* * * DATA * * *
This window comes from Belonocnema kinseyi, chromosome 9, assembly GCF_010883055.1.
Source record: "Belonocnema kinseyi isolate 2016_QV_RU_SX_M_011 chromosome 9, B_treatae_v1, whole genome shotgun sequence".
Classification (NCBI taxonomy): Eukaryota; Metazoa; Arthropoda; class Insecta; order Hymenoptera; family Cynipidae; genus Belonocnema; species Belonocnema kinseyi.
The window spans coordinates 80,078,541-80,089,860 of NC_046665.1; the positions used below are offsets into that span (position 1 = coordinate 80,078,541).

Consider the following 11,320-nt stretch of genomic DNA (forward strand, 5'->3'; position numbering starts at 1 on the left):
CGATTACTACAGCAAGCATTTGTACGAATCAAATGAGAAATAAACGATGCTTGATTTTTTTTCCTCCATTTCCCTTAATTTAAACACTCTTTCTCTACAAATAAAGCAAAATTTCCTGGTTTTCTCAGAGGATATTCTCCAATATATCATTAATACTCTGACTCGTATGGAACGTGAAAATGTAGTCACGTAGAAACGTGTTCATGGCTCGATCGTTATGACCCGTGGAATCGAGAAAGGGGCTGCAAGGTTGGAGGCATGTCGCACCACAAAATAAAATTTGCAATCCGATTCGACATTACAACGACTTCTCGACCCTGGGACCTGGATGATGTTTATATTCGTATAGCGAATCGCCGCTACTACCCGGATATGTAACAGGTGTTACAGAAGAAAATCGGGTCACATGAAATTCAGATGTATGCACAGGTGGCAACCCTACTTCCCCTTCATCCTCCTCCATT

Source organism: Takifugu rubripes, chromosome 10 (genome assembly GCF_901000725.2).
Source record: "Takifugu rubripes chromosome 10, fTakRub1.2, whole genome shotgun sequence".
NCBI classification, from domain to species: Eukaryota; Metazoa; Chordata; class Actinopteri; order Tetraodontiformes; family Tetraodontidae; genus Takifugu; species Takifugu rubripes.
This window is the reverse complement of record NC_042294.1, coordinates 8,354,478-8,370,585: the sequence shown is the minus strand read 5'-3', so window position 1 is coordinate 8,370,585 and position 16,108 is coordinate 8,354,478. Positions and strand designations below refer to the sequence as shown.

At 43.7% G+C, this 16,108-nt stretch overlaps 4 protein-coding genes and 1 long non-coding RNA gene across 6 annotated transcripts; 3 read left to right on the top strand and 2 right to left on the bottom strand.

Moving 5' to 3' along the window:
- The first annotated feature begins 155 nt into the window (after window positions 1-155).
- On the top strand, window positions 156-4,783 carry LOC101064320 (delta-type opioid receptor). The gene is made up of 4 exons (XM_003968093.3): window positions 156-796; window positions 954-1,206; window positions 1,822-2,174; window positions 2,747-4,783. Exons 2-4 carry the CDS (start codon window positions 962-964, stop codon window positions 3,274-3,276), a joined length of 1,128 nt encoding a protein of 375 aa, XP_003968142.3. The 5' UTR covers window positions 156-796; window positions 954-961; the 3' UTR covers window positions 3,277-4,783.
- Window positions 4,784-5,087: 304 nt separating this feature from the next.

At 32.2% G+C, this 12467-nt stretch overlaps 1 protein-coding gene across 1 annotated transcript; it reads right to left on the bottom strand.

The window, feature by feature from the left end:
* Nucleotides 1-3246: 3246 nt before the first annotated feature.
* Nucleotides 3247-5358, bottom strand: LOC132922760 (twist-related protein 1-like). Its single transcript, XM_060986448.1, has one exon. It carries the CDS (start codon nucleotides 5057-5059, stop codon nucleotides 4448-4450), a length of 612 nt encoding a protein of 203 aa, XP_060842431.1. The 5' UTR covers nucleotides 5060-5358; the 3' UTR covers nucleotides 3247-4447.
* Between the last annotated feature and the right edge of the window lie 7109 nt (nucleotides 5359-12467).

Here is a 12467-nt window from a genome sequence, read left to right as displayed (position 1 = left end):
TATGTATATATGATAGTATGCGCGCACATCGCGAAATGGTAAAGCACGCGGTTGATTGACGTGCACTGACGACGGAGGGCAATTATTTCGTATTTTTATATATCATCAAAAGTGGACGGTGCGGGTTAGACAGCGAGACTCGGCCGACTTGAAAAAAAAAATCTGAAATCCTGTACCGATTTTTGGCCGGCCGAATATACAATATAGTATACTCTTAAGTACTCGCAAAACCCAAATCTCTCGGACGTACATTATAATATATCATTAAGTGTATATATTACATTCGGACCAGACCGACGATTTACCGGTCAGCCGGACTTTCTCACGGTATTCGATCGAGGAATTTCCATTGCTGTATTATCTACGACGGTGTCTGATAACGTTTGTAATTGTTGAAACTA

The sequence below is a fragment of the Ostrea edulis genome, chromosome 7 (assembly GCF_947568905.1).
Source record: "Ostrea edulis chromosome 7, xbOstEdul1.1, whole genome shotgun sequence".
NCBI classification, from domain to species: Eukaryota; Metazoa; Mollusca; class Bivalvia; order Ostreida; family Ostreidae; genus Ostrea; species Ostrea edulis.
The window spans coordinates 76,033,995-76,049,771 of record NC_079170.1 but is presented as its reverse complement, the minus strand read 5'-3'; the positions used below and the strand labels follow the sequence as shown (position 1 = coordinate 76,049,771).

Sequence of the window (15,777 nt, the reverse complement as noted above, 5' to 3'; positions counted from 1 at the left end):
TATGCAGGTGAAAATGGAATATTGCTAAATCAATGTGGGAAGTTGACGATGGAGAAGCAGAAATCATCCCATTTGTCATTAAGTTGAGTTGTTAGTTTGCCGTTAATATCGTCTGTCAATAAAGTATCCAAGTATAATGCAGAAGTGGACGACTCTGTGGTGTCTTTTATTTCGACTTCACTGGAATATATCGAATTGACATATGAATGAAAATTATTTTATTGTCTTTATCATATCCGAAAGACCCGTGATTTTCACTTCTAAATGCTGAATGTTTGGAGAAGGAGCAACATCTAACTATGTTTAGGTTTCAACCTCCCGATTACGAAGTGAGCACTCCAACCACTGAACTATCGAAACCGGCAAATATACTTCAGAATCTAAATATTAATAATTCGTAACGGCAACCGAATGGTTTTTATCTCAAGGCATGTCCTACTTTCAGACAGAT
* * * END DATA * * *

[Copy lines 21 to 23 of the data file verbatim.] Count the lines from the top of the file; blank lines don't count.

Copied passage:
Here is a 12467-nt window from a genome sequence, read left to right as displayed (position 1 = left end):
TATGTATATATGATAGTATGCGCGCACATCGCGAAATGGTAAAGCACGCGGTTGATTGACGTGCACTGACGACGGAGGGCAATTATTTCGTATTTTTATATATCATCAAAAGTGGACGGTGCGGGTTAGACAGCGAGACTCGGCCGACTTGAAAAAAAAAATCTGAAATCCTGTACCGATTTTTGGCCGGCCGAATATACAATATAGTATACTCTTAAGTACTCGCAAAACCCAAATCTCTCGGACGTACATTATAATATATCATTAAGTGTATATATTACATTCGGACCAGACCGACGATTTACCGGTCAGCCGGACTTTCTCACGGTATTCGATCGAGGAATTTCCATTGCTGTATTATCTACGACGGTGTCTGATAACGTTTGTAATTGTTGAAACTA

The sequence below is a fragment of the Ostrea edulis genome, chromosome 7 (assembly GCF_947568905.1).